Identifying Coherence Across End-of-Century Montane Snow Projections in the Western United States Journal Article uri icon



  • Montane snowpack is a vital source of water supply in the Western United; States. However, the future of snow in these regions in a changing; climate is uncertain. Here, we use a large-ensemble approach to evaluate; the consistency across 124 statistically downscaled snow water; equivilent (SWE) projections between end-of-century (2076 – 2095) and; early 21st century (2106 – 2035) periods. Comparisons were performed on; dates corresponding with the end of winter (15 April) and spring; snowmelt (15 May) in five western US montane domains. By benchmarking; SWE climate change signals using the disparity between snow projections,; we identified relationships between SWE projections that were repeatable; across each domain, but shifted in elevation. In low to mid-elevations,; 15 April average projected decreases to SWE of 48% or larger were; greater than the disparity between models. Despite this, a significant; portion of 15 April SWE volume (39 – 93%) existed in higher elevation; regions where the disparities between snow projections exceeded the; projected changes to SWE. Results also found that 15 April and 15 May; projections were strongly correlated (r 0.82), suggesting that; improvements to the spread and certainty of 15 April SWE projections; would translate to improvements in later dates. The results of this; study show that large-ensemble approaches can be used to measure; coherence between snow projections and identify both 1) the; highest-confidence changes to future snow water resources, and 2) the; locations and periods where and when improvements to snow projections; would most benefit future snow projections.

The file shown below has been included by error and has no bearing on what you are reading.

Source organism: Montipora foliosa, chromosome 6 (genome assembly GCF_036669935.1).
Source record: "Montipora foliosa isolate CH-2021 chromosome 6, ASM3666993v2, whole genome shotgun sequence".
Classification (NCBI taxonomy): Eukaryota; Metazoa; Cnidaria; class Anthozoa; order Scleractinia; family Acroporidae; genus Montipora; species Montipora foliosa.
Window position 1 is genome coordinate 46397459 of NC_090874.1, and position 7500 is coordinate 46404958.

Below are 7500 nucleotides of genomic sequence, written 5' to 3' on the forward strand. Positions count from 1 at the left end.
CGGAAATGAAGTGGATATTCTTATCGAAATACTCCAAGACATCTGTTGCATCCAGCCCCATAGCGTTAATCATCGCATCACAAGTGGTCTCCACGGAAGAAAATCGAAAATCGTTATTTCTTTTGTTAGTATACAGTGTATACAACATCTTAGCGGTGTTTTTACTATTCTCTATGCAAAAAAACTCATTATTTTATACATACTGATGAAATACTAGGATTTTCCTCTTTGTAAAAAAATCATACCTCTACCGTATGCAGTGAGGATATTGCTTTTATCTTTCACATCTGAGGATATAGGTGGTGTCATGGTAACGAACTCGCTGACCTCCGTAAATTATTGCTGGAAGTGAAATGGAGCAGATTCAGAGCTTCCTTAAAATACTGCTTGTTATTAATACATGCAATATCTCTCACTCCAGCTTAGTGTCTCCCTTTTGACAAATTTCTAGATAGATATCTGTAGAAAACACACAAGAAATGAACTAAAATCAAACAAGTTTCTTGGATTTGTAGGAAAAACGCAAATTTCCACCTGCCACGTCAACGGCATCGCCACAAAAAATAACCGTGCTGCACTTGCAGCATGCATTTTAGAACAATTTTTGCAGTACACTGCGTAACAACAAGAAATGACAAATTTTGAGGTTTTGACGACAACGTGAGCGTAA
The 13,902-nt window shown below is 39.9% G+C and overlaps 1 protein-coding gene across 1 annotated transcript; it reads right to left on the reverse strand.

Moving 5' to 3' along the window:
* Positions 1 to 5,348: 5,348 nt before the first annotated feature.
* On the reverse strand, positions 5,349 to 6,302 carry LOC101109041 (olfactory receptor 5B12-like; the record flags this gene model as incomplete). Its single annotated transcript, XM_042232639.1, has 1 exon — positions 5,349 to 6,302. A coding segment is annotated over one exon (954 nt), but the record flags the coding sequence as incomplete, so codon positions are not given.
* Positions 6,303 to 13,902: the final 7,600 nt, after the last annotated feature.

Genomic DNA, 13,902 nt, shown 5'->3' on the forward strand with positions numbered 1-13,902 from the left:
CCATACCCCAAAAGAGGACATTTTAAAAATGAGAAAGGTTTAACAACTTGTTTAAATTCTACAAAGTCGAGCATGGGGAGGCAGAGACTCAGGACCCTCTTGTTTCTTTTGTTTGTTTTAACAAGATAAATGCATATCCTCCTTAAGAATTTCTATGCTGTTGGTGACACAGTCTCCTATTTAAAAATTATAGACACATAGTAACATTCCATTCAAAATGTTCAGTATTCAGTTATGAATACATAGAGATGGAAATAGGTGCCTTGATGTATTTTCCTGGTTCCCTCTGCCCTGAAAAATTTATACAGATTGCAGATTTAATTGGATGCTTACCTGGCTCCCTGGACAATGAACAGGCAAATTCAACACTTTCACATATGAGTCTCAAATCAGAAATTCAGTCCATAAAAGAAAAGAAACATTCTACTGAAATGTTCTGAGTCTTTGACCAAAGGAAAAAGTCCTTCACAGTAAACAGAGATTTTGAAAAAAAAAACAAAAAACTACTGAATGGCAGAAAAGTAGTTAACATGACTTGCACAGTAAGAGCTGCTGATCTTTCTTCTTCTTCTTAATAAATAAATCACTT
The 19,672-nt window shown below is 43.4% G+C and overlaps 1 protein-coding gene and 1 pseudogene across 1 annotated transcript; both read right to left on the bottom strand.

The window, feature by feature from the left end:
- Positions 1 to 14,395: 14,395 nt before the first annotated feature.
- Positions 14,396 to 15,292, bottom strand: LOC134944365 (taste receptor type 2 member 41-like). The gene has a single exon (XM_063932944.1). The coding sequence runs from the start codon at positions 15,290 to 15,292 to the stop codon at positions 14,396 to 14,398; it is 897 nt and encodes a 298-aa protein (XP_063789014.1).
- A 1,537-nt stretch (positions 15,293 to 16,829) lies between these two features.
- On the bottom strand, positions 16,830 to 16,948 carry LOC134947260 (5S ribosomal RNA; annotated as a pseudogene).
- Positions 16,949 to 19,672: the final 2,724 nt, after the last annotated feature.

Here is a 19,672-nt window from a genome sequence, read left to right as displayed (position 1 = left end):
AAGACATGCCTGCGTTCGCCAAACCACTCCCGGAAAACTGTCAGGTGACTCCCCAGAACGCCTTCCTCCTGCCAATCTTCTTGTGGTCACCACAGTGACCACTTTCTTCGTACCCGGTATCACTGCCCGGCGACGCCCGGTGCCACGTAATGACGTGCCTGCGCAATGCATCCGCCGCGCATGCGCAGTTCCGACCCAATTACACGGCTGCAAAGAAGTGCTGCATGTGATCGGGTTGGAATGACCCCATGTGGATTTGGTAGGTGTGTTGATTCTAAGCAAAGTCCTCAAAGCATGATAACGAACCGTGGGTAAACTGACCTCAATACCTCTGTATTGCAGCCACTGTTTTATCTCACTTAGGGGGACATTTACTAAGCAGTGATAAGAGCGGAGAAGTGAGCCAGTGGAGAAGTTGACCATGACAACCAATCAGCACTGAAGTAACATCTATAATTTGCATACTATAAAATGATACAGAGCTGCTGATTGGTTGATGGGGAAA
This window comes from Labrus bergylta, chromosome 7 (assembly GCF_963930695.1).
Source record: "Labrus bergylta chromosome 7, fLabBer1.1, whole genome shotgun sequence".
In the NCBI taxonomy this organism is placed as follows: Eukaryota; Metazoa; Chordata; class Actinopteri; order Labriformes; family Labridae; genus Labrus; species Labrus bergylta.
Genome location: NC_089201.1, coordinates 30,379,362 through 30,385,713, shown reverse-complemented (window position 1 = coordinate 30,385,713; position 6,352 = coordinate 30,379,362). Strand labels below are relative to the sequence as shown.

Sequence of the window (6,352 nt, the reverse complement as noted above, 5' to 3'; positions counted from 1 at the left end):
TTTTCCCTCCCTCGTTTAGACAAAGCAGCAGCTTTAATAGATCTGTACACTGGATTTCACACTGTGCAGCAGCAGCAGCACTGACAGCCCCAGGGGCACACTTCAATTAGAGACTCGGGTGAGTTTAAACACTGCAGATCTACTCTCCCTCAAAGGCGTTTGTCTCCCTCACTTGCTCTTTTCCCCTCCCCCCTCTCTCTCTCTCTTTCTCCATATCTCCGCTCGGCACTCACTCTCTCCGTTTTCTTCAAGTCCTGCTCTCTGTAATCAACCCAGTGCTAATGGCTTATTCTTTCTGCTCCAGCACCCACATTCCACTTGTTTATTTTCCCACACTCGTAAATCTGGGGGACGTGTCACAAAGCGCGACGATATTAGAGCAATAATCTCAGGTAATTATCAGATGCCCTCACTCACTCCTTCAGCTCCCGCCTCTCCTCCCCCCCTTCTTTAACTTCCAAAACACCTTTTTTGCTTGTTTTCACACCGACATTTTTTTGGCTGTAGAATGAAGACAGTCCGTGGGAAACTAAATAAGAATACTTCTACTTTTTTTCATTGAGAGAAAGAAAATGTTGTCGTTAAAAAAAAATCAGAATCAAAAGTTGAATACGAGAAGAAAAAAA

publication date

  • August 14, 2023

has restriction

  • green

Date in CU Experts

  • August 16, 2023 6:20 AM

Full Author List

  • Pflug J; Kumar S; Livneh B; Gutmann ED; Gangrade S; Kao S-C

author count

  • 6

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